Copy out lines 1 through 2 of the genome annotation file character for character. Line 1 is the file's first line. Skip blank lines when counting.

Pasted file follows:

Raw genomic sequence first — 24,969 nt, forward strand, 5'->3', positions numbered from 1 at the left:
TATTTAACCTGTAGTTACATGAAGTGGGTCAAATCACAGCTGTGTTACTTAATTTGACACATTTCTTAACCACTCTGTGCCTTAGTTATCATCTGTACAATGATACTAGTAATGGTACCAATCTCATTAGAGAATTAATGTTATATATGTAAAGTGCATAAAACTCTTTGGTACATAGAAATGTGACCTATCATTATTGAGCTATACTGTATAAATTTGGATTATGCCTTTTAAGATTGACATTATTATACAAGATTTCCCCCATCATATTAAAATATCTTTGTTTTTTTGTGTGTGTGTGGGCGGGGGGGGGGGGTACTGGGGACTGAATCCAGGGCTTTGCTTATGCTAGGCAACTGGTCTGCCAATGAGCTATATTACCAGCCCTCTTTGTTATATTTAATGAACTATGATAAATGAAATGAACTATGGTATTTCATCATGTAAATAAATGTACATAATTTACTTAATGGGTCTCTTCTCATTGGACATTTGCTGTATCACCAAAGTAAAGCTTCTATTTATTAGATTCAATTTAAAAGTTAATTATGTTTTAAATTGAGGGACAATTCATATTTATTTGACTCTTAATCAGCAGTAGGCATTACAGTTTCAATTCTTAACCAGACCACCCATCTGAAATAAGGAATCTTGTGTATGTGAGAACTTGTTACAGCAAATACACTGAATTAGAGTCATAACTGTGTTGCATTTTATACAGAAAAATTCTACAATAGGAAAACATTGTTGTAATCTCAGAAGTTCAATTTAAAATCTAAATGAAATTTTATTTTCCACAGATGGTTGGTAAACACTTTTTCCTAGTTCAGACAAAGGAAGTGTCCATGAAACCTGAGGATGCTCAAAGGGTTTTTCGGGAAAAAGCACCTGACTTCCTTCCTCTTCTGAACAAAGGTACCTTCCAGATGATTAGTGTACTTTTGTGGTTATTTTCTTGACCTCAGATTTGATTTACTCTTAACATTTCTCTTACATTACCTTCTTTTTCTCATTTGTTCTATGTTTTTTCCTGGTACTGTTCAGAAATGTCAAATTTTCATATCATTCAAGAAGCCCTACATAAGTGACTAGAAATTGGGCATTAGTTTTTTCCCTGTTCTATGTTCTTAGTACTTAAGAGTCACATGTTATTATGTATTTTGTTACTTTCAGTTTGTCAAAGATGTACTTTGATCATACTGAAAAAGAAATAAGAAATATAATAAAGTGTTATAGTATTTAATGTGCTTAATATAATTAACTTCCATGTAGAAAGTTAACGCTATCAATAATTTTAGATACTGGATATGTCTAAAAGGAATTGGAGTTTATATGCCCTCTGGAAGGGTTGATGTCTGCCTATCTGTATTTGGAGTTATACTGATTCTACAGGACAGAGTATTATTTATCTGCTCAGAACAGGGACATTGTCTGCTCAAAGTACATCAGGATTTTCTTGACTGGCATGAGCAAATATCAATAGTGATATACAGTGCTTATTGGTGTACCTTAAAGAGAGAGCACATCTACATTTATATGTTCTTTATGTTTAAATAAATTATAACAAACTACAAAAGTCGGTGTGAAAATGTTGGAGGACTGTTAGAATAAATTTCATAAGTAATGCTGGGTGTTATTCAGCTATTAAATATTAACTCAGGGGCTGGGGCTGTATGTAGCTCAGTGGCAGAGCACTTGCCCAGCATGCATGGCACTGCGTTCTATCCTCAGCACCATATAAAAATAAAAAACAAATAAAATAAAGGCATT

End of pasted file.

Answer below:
Raw genomic sequence first — 24,969 nt, forward strand, 5'->3', positions numbered from 1 at the left:
TATTTAACCTGTAGTTACATGAAGTGGGTCAAATCACAGCTGTGTTACTTAATTTGACACATTTCTTAACCACTCTGTGCCTTAGTTATCATCTGTACAATGATACTAGTAATGGTACCAATCTCATTAGAGAATTAATGTTATATATGTAAAGTGCATAAAACTCTTTGGTACATAGAAATGTGACCTATCATTATTGAGCTATACTGTATAAATTTGGATTATGCCTTTTAAGATTGACATTATTATACAAGATTTCCCCCATCATATTAAAATATCTTTGTTTTTTTGTGTGTGTGTGGGCGGGGGGGGGGGGTACTGGGGACTGAATCCAGGGCTTTGCTTATGCTAGGCAACTGGTCTGCCAATGAGCTATATTACCAGCCCTCTTTGTTATATTTAATGAACTATGATAAATGAAATGAACTATGGTATTTCATCATGTAAATAAATGTACATAATTTACTTAATGGGTCTCTTCTCATTGGACATTTGCTGTATCACCAAAGTAAAGCTTCTATTTATTAGATTCAATTTAAAAGTTAATTATGTTTTAAATTGAGGGACAATTCATATTTATTTGACTCTTAATCAGCAGTAGGCATTACAGTTTCAATTCTTAACCAGACCACCCATCTGAAATAAGGAATCTTGTGTATGTGAGAACTTGTTACAGCAAATACACTGAATTAGAGTCATAACTGTGTTGCATTTTATACAGAAAAATTCTACAATAGGAAAACATTGTTGTAATCTCAGAAGTTCAATTTAAAATCTAAATGAAATTTTATTTTCCACAGATGGTTGGTAAACACTTTTTCCTAGTTCAGACAAAGGAAGTGTCCATGAAACCTGAGGATGCTCAAAGGGTTTTTCGGGAAAAAGCACCTGACTTCCTTCCTCTTCTGAACAAAGGTACCTTCCAGATGATTAGTGTACTTTTGTGGTTATTTTCTTGACCTCAGATTTGATTTACTCTTAACATTTCTCTTACATTACCTTCTTTTTCTCATTTGTTCTATGTTTTTTCCTGGTACTGTTCAGAAATGTCAAATTTTCATATCATTCAAGAAGCCCTACATAAGTGACTAGAAATTGGGCATTAGTTTTTTCCCTGTTCTATGTTCTTAGTACTTAAGAGTCACATGTTATTATGTATTTTGTTACTTTCAGTTTGTCAAAGATGTACTTTGATCATACTGAAAAAGAAATAAGAAATATAATAAAGTGTTATAGTATTTAATGTGCTTAATATAATTAACTTCCATGTAGAAAGTTAACGCTATCAATAATTTTAGATACTGGATATGTCTAAAAGGAATTGGAGTTTATATGCCCTCTGGAAGGGTTGATGTCTGCCTATCTGTATTTGGAGTTATACTGATTCTACAGGACAGAGTATTATTTATCTGCTCAGAACAGGGACATTGTCTGCTCAAAGTACATCAGGATTTTCTTGACTGGCATGAGCAAATATCAATAGTGATATACAGTGCTTATTGGTGTACCTTAAAGAGAGAGCACATCTACATTTATATGTTCTTTATGTTTAAATAAATTATAACAAACTACAAAAGTCGGTGTGAAAATGTTGGAGGACTGTTAGAATAAATTTCATAAGTAATGCTGGGTGTTATTCAGCTATTAAATATTAACTCAGGGGCTGGGGCTGTATGTAGCTCAGTGGCAGAGCACTTGCCCAGCATGCATGGCACTGCGTTCTATCCTCAGCACCATATAAAAATAAAAAACAAATAAAATAAAGGCATT